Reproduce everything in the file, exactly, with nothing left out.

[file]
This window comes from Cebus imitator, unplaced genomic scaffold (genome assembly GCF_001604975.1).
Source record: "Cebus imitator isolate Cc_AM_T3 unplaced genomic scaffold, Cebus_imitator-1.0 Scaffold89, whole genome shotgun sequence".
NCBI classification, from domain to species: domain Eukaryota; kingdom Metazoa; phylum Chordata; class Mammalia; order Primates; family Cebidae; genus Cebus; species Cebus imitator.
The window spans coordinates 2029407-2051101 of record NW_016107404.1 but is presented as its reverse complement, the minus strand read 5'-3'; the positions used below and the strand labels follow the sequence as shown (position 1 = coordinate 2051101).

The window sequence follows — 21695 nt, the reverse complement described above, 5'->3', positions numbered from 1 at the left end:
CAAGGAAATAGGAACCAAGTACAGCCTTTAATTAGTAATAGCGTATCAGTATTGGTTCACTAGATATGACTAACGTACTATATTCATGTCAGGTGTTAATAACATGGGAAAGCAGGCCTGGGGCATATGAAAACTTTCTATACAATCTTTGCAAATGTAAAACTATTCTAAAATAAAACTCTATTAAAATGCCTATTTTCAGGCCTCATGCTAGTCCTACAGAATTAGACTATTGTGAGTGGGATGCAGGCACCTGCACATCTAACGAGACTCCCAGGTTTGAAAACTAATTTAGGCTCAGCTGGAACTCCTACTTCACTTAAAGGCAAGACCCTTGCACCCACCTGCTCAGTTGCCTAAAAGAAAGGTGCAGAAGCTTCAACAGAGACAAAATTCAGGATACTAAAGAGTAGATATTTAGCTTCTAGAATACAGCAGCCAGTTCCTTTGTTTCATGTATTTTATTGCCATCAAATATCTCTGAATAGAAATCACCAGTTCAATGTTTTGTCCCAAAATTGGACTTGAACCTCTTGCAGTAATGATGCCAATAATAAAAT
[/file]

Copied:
This window comes from Cebus imitator, unplaced genomic scaffold (genome assembly GCF_001604975.1).
Source record: "Cebus imitator isolate Cc_AM_T3 unplaced genomic scaffold, Cebus_imitator-1.0 Scaffold89, whole genome shotgun sequence".
NCBI classification, from domain to species: domain Eukaryota; kingdom Metazoa; phylum Chordata; class Mammalia; order Primates; family Cebidae; genus Cebus; species Cebus imitator.
The window spans coordinates 2029407-2051101 of record NW_016107404.1 but is presented as its reverse complement, the minus strand read 5'-3'; the positions used below and the strand labels follow the sequence as shown (position 1 = coordinate 2051101).

The window sequence follows — 21695 nt, the reverse complement described above, 5'->3', positions numbered from 1 at the left end:
CAAGGAAATAGGAACCAAGTACAGCCTTTAATTAGTAATAGCGTATCAGTATTGGTTCACTAGATATGACTAACGTACTATATTCATGTCAGGTGTTAATAACATGGGAAAGCAGGCCTGGGGCATATGAAAACTTTCTATACAATCTTTGCAAATGTAAAACTATTCTAAAATAAAACTCTATTAAAATGCCTATTTTCAGGCCTCATGCTAGTCCTACAGAATTAGACTATTGTGAGTGGGATGCAGGCACCTGCACATCTAACGAGACTCCCAGGTTTGAAAACTAATTTAGGCTCAGCTGGAACTCCTACTTCACTTAAAGGCAAGACCCTTGCACCCACCTGCTCAGTTGCCTAAAAGAAAGGTGCAGAAGCTTCAACAGAGACAAAATTCAGGATACTAAAGAGTAGATATTTAGCTTCTAGAATACAGCAGCCAGTTCCTTTGTTTCATGTATTTTATTGCCATCAAATATCTCTGAATAGAAATCACCAGTTCAATGTTTTGTCCCAAAATTGGACTTGAACCTCTTGCAGTAATGATGCCAATAATAAAAT